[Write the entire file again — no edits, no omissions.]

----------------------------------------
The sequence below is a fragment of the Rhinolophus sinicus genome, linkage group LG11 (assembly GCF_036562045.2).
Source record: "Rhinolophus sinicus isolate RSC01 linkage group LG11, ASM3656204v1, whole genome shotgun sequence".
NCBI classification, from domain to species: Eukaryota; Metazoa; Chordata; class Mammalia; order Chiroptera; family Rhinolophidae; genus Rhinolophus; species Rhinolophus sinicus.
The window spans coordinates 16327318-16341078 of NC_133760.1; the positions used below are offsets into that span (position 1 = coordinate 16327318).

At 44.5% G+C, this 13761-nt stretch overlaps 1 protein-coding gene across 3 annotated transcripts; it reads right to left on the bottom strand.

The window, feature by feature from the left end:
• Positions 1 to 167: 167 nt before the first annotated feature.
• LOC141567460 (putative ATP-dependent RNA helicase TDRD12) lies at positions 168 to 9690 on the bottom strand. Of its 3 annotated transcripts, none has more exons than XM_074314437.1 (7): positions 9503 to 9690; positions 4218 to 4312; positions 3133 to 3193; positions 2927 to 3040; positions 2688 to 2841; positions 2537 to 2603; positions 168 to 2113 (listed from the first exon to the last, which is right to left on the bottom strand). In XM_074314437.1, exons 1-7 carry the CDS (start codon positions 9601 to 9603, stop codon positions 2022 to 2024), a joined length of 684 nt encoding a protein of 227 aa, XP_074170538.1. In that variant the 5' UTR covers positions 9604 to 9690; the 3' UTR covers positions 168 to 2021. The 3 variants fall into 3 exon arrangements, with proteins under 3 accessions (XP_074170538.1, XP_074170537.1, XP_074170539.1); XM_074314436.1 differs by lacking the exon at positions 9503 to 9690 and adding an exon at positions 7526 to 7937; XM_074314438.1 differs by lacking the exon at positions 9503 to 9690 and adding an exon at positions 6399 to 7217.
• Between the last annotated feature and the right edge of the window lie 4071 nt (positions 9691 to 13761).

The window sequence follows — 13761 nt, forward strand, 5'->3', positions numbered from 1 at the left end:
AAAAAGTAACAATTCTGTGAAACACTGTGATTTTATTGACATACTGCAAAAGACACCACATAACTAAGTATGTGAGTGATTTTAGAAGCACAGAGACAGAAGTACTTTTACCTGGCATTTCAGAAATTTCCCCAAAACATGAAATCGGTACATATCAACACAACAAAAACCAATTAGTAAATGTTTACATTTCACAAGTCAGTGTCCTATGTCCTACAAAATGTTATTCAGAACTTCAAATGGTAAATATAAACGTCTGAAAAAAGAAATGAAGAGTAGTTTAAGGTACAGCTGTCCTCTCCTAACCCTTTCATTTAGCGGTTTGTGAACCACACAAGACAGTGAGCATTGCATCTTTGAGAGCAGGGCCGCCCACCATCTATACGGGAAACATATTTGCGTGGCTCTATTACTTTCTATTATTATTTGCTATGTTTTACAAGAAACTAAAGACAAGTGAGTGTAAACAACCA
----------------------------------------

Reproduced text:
The sequence below is a fragment of the Rhinolophus sinicus genome, linkage group LG11 (assembly GCF_036562045.2).
Source record: "Rhinolophus sinicus isolate RSC01 linkage group LG11, ASM3656204v1, whole genome shotgun sequence".
NCBI classification, from domain to species: Eukaryota; Metazoa; Chordata; class Mammalia; order Chiroptera; family Rhinolophidae; genus Rhinolophus; species Rhinolophus sinicus.
The window spans coordinates 16327318-16341078 of NC_133760.1; the positions used below are offsets into that span (position 1 = coordinate 16327318).

At 44.5% G+C, this 13761-nt stretch overlaps 1 protein-coding gene across 3 annotated transcripts; it reads right to left on the bottom strand.

The window, feature by feature from the left end:
• Positions 1 to 167: 167 nt before the first annotated feature.
• LOC141567460 (putative ATP-dependent RNA helicase TDRD12) lies at positions 168 to 9690 on the bottom strand. Of its 3 annotated transcripts, none has more exons than XM_074314437.1 (7): positions 9503 to 9690; positions 4218 to 4312; positions 3133 to 3193; positions 2927 to 3040; positions 2688 to 2841; positions 2537 to 2603; positions 168 to 2113 (listed from the first exon to the last, which is right to left on the bottom strand). In XM_074314437.1, exons 1-7 carry the CDS (start codon positions 9601 to 9603, stop codon positions 2022 to 2024), a joined length of 684 nt encoding a protein of 227 aa, XP_074170538.1. In that variant the 5' UTR covers positions 9604 to 9690; the 3' UTR covers positions 168 to 2021. The 3 variants fall into 3 exon arrangements, with proteins under 3 accessions (XP_074170538.1, XP_074170537.1, XP_074170539.1); XM_074314436.1 differs by lacking the exon at positions 9503 to 9690 and adding an exon at positions 7526 to 7937; XM_074314438.1 differs by lacking the exon at positions 9503 to 9690 and adding an exon at positions 6399 to 7217.
• Between the last annotated feature and the right edge of the window lie 4071 nt (positions 9691 to 13761).

The window sequence follows — 13761 nt, forward strand, 5'->3', positions numbered from 1 at the left end:
AAAAAGTAACAATTCTGTGAAACACTGTGATTTTATTGACATACTGCAAAAGACACCACATAACTAAGTATGTGAGTGATTTTAGAAGCACAGAGACAGAAGTACTTTTACCTGGCATTTCAGAAATTTCCCCAAAACATGAAATCGGTACATATCAACACAACAAAAACCAATTAGTAAATGTTTACATTTCACAAGTCAGTGTCCTATGTCCTACAAAATGTTATTCAGAACTTCAAATGGTAAATATAAACGTCTGAAAAAAGAAATGAAGAGTAGTTTAAGGTACAGCTGTCCTCTCCTAACCCTTTCATTTAGCGGTTTGTGAACCACACAAGACAGTGAGCATTGCATCTTTGAGAGCAGGGCCGCCCACCATCTATACGGGAAACATATTTGCGTGGCTCTATTACTTTCTATTATTATTTGCTATGTTTTACAAGAAACTAAAGACAAGTGAGTGTAAACAACCA